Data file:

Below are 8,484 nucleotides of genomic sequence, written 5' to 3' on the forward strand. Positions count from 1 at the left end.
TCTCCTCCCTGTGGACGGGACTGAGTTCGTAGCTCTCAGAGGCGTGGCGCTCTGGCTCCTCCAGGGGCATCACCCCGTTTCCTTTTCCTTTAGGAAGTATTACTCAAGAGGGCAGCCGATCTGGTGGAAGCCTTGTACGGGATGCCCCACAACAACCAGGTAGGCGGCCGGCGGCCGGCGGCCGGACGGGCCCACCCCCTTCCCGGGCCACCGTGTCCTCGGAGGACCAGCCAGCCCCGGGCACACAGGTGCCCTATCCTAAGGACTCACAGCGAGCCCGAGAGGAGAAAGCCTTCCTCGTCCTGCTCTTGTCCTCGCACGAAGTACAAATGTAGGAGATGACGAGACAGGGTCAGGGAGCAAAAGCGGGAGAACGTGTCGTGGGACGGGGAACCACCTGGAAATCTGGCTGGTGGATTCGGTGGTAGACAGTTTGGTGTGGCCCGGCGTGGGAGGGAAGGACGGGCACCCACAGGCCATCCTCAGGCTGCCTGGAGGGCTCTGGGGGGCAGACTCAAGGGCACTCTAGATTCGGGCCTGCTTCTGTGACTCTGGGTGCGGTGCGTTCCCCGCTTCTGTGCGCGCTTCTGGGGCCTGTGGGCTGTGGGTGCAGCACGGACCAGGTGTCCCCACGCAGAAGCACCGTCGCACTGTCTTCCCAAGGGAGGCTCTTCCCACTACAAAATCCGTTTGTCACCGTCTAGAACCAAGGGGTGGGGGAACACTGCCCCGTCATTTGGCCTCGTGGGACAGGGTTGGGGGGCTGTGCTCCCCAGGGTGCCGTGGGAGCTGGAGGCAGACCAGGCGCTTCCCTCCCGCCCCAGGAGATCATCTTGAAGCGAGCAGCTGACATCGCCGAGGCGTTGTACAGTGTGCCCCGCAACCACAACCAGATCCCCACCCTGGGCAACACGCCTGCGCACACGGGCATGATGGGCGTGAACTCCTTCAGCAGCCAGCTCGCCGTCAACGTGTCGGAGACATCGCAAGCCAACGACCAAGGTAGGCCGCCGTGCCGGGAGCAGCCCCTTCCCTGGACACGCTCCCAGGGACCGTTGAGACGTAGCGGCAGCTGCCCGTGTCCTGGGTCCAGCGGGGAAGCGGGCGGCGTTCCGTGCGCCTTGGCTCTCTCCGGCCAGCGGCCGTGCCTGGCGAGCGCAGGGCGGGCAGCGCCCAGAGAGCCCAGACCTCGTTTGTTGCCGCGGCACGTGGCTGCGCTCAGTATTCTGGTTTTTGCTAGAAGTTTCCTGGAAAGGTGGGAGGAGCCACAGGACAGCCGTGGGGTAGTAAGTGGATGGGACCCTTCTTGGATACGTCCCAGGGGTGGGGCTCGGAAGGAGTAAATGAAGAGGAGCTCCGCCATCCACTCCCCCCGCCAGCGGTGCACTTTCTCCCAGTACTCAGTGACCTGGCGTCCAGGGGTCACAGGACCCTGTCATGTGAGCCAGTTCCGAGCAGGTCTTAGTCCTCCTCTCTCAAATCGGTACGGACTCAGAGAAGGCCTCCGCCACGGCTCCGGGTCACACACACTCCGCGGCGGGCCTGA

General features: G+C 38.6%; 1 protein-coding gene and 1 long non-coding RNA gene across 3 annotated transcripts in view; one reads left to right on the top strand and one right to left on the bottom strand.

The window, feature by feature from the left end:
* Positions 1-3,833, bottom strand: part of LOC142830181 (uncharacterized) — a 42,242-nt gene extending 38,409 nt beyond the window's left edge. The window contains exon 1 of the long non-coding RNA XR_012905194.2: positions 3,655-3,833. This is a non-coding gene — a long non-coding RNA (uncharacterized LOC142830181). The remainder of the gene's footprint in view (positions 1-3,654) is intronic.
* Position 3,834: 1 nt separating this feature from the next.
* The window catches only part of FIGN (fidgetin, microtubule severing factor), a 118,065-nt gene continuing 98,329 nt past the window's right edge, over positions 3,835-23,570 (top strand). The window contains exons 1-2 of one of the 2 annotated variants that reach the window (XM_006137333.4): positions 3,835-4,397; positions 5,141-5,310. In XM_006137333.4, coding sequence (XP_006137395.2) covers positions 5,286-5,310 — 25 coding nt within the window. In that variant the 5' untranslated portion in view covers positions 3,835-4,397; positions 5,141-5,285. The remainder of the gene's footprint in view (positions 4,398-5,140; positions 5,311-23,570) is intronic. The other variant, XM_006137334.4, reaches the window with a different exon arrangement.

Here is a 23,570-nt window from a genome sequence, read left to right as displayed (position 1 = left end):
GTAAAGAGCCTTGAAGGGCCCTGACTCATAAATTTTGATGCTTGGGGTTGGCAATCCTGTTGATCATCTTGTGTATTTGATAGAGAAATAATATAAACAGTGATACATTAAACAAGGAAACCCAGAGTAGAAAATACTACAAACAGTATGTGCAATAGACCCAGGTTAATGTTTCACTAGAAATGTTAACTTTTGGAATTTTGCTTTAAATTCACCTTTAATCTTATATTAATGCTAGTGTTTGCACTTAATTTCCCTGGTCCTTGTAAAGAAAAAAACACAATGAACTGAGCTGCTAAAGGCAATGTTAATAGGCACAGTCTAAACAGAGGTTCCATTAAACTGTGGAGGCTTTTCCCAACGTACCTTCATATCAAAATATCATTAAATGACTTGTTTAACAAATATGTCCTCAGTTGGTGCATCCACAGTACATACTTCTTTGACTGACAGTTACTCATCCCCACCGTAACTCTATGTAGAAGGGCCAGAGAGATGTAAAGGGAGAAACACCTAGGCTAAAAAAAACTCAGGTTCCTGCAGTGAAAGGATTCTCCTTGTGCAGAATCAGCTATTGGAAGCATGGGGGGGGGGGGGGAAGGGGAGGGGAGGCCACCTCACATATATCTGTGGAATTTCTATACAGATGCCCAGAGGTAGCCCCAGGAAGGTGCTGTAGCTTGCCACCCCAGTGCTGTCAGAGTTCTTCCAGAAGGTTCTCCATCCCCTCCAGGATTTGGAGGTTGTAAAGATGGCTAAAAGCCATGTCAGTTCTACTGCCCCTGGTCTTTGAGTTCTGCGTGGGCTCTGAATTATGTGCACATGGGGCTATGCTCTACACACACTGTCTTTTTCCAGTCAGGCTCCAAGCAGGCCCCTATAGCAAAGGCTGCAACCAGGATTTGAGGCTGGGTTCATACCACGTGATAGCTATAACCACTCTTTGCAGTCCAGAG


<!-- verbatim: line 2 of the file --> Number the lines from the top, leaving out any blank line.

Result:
TCTCCTCCCTGTGGACGGGACTGAGTTCGTAGCTCTCAGAGGCGTGGCGCTCTGGCTCCTCCAGGGGCATCACCCCGTTTCCTTTTCCTTTAGGAAGTATTACTCAAGAGGGCAGCCGATCTGGTGGAAGCCTTGTACGGGATGCCCCACAACAACCAGGTAGGCGGCCGGCGGCCGGCGGCCGGACGGGCCCACCCCCTTCCCGGGCCACCGTGTCCTCGGAGGACCAGCCAGCCCCGGGCACACAGGTGCCCTATCCTAAGGACTCACAGCGAGCCCGAGAGGAGAAAGCCTTCCTCGTCCTGCTCTTGTCCTCGCACGAAGTACAAATGTAGGAGATGACGAGACAGGGTCAGGGAGCAAAAGCGGGAGAACGTGTCGTGGGACGGGGAACCACCTGGAAATCTGGCTGGTGGATTCGGTGGTAGACAGTTTGGTGTGGCCCGGCGTGGGAGGGAAGGACGGGCACCCACAGGCCATCCTCAGGCTGCCTGGAGGGCTCTGGGGGGCAGACTCAAGGGCACTCTAGATTCGGGCCTGCTTCTGTGACTCTGGGTGCGGTGCGTTCCCCGCTTCTGTGCGCGCTTCTGGGGCCTGTGGGCTGTGGGTGCAGCACGGACCAGGTGTCCCCACGCAGAAGCACCGTCGCACTGTCTTCCCAAGGGAGGCTCTTCCCACTACAAAATCCGTTTGTCACCGTCTAGAACCAAGGGGTGGGGGAACACTGCCCCGTCATTTGGCCTCGTGGGACAGGGTTGGGGGGCTGTGCTCCCCAGGGTGCCGTGGGAGCTGGAGGCAGACCAGGCGCTTCCCTCCCGCCCCAGGAGATCATCTTGAAGCGAGCAGCTGACATCGCCGAGGCGTTGTACAGTGTGCCCCGCAACCACAACCAGATCCCCACCCTGGGCAACACGCCTGCGCACACGGGCATGATGGGCGTGAACTCCTTCAGCAGCCAGCTCGCCGTCAACGTGTCGGAGACATCGCAAGCCAACGACCAAGGTAGGCCGCCGTGCCGGGAGCAGCCCCTTCCCTGGACACGCTCCCAGGGACCGTTGAGACGTAGCGGCAGCTGCCCGTGTCCTGGGTCCAGCGGGGAAGCGGGCGGCGTTCCGTGCGCCTTGGCTCTCTCCGGCCAGCGGCCGTGCCTGGCGAGCGCAGGGCGGGCAGCGCCCAGAGAGCCCAGACCTCGTTTGTTGCCGCGGCACGTGGCTGCGCTCAGTATTCTGGTTTTTGCTAGAAGTTTCCTGGAAAGGTGGGAGGAGCCACAGGACAGCCGTGGGGTAGTAAGTGGATGGGACCCTTCTTGGATACGTCCCAGGGGTGGGGCTCGGAAGGAGTAAATGAAGAGGAGCTCCGCCATCCACTCCCCCCGCCAGCGGTGCACTTTCTCCCAGTACTCAGTGACCTGGCGTCCAGGGGTCACAGGACCCTGTCATGTGAGCCAGTTCCGAGCAGGTCTTAGTCCTCCTCTCTCAAATCGGTACGGACTCAGAGAAGGCCTCCGCCACGGCTCCGGGTCACACACACTCCGCGGCGGGCCTGA